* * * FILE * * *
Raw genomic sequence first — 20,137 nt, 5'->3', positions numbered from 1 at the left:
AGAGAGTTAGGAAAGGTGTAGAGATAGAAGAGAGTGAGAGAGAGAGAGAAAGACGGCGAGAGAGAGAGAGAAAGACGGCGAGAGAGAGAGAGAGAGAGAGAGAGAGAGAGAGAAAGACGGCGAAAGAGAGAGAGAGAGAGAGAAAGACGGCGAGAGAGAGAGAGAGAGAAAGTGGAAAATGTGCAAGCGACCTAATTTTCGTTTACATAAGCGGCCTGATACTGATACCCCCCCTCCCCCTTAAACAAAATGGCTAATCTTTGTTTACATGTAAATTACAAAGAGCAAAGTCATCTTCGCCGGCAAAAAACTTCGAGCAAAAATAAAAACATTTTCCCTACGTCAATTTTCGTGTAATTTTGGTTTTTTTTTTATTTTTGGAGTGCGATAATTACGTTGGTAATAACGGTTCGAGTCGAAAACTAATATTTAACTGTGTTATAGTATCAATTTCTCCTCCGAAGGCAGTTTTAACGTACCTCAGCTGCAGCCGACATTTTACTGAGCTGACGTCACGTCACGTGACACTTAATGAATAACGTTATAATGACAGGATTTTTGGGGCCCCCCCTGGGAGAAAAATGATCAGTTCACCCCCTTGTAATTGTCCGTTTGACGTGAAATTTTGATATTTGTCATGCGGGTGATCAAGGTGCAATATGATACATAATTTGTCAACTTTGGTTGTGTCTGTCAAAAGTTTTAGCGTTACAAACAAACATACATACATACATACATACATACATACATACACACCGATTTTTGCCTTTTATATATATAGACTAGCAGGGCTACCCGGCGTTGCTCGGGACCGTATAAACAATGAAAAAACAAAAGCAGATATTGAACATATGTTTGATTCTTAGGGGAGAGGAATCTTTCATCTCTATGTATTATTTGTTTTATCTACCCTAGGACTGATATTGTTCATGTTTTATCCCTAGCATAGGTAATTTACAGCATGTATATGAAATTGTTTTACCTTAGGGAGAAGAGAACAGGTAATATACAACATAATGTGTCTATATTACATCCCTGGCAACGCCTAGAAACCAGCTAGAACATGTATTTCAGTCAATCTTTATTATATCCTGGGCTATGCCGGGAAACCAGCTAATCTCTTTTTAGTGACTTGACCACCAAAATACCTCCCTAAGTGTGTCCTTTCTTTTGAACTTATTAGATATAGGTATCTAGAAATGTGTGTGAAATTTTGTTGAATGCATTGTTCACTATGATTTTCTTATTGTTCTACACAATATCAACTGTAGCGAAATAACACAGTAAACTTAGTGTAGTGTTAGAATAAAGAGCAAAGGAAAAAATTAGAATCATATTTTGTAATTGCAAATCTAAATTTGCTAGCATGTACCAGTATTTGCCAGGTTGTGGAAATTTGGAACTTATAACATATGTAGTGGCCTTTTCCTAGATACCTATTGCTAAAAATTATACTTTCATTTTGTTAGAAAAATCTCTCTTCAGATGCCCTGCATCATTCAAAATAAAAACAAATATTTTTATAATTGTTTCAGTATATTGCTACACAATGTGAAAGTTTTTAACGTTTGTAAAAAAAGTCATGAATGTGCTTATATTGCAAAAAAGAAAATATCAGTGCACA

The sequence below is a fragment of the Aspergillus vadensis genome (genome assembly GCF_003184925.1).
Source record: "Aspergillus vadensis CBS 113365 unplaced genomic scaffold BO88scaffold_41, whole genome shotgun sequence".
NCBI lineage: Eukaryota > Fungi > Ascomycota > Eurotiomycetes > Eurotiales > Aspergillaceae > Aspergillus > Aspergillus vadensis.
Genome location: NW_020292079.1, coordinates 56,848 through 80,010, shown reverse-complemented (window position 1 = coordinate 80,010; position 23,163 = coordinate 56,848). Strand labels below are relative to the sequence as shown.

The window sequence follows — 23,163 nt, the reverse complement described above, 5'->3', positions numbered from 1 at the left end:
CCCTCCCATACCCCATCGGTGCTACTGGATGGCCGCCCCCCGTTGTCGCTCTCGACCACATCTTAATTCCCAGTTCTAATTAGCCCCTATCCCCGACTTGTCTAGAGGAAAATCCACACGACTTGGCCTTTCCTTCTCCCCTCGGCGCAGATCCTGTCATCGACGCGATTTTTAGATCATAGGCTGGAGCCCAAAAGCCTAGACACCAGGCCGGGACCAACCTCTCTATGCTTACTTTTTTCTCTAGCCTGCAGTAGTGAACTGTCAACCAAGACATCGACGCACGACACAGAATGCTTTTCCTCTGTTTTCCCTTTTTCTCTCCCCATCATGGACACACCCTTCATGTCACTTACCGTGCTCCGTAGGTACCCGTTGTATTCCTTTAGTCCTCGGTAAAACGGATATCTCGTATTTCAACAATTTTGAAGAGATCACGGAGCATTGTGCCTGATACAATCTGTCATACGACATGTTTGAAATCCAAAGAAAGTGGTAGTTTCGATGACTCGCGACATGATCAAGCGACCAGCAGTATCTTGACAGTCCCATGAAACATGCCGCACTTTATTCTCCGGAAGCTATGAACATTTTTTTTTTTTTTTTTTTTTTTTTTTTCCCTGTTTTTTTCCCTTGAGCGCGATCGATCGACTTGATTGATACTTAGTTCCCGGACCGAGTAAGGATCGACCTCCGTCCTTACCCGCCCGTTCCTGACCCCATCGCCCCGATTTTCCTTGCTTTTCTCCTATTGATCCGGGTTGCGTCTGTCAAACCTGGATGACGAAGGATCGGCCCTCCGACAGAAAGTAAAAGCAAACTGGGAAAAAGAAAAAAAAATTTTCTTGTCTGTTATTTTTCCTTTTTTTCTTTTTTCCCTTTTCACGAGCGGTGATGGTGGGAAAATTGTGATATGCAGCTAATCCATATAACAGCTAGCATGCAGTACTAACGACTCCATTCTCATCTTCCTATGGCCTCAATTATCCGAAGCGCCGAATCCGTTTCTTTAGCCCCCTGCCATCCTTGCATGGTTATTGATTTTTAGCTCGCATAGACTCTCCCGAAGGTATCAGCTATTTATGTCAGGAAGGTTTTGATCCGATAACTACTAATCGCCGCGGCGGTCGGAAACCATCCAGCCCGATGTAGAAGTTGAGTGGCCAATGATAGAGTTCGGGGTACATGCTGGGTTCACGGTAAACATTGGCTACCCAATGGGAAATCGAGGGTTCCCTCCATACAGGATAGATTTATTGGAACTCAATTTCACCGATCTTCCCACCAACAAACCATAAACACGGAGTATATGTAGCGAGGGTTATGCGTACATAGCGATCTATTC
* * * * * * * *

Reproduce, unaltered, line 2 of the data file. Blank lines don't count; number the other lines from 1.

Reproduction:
AGAGAGTTAGGAAAGGTGTAGAGATAGAAGAGAGTGAGAGAGAGAGAGAAAGACGGCGAGAGAGAGAGAGAAAGACGGCGAGAGAGAGAGAGAGAGAGAGAGAGAGAGAGAGAAAGACGGCGAAAGAGAGAGAGAGAGAGAGAAAGACGGCGAGAGAGAGAGAGAGAGAAAGTGGAAAATGTGCAAGCGACCTAATTTTCGTTTACATAAGCGGCCTGATACTGATACCCCCCCTCCCCCTTAAACAAAATGGCTAATCTTTGTTTACATGTAAATTACAAAGAGCAAAGTCATCTTCGCCGGCAAAAAACTTCGAGCAAAAATAAAAACATTTTCCCTACGTCAATTTTCGTGTAATTTTGGTTTTTTTTTTATTTTTGGAGTGCGATAATTACGTTGGTAATAACGGTTCGAGTCGAAAACTAATATTTAACTGTGTTATAGTATCAATTTCTCCTCCGAAGGCAGTTTTAACGTACCTCAGCTGCAGCCGACATTTTACTGAGCTGACGTCACGTCACGTGACACTTAATGAATAACGTTATAATGACAGGATTTTTGGGGCCCCCCCTGGGAGAAAAATGATCAGTTCACCCCCTTGTAATTGTCCGTTTGACGTGAAATTTTGATATTTGTCATGCGGGTGATCAAGGTGCAATATGATACATAATTTGTCAACTTTGGTTGTGTCTGTCAAAAGTTTTAGCGTTACAAACAAACATACATACATACATACATACATACATACATACACACCGATTTTTGCCTTTTATATATATAGACTAGCAGGGCTACCCGGCGTTGCTCGGGACCGTATAAACAATGAAAAAACAAAAGCAGATATTGAACATATGTTTGATTCTTAGGGGAGAGGAATCTTTCATCTCTATGTATTATTTGTTTTATCTACCCTAGGACTGATATTGTTCATGTTTTATCCCTAGCATAGGTAATTTACAGCATGTATATGAAATTGTTTTACCTTAGGGAGAAGAGAACAGGTAATATACAACATAATGTGTCTATATTACATCCCTGGCAACGCCTAGAAACCAGCTAGAACATGTATTTCAGTCAATCTTTATTATATCCTGGGCTATGCCGGGAAACCAGCTAATCTCTTTTTAGTGACTTGACCACCAAAATACCTCCCTAAGTGTGTCCTTTCTTTTGAACTTATTAGATATAGGTATCTAGAAATGTGTGTGAAATTTTGTTGAATGCATTGTTCACTATGATTTTCTTATTGTTCTACACAATATCAACTGTAGCGAAATAACACAGTAAACTTAGTGTAGTGTTAGAATAAAGAGCAAAGGAAAAAATTAGAATCATATTTTGTAATTGCAAATCTAAATTTGCTAGCATGTACCAGTATTTGCCAGGTTGTGGAAATTTGGAACTTATAACATATGTAGTGGCCTTTTCCTAGATACCTATTGCTAAAAATTATACTTTCATTTTGTTAGAAAAATCTCTCTTCAGATGCCCTGCATCATTCAAAATAAAAACAAATATTTTTATAATTGTTTCAGTATATTGCTACACAATGTGAAAGTTTTTAACGTTTGTAAAAAAAGTCATGAATGTGCTTATATTGCAAAAAAGAAAATATCAGTGCACA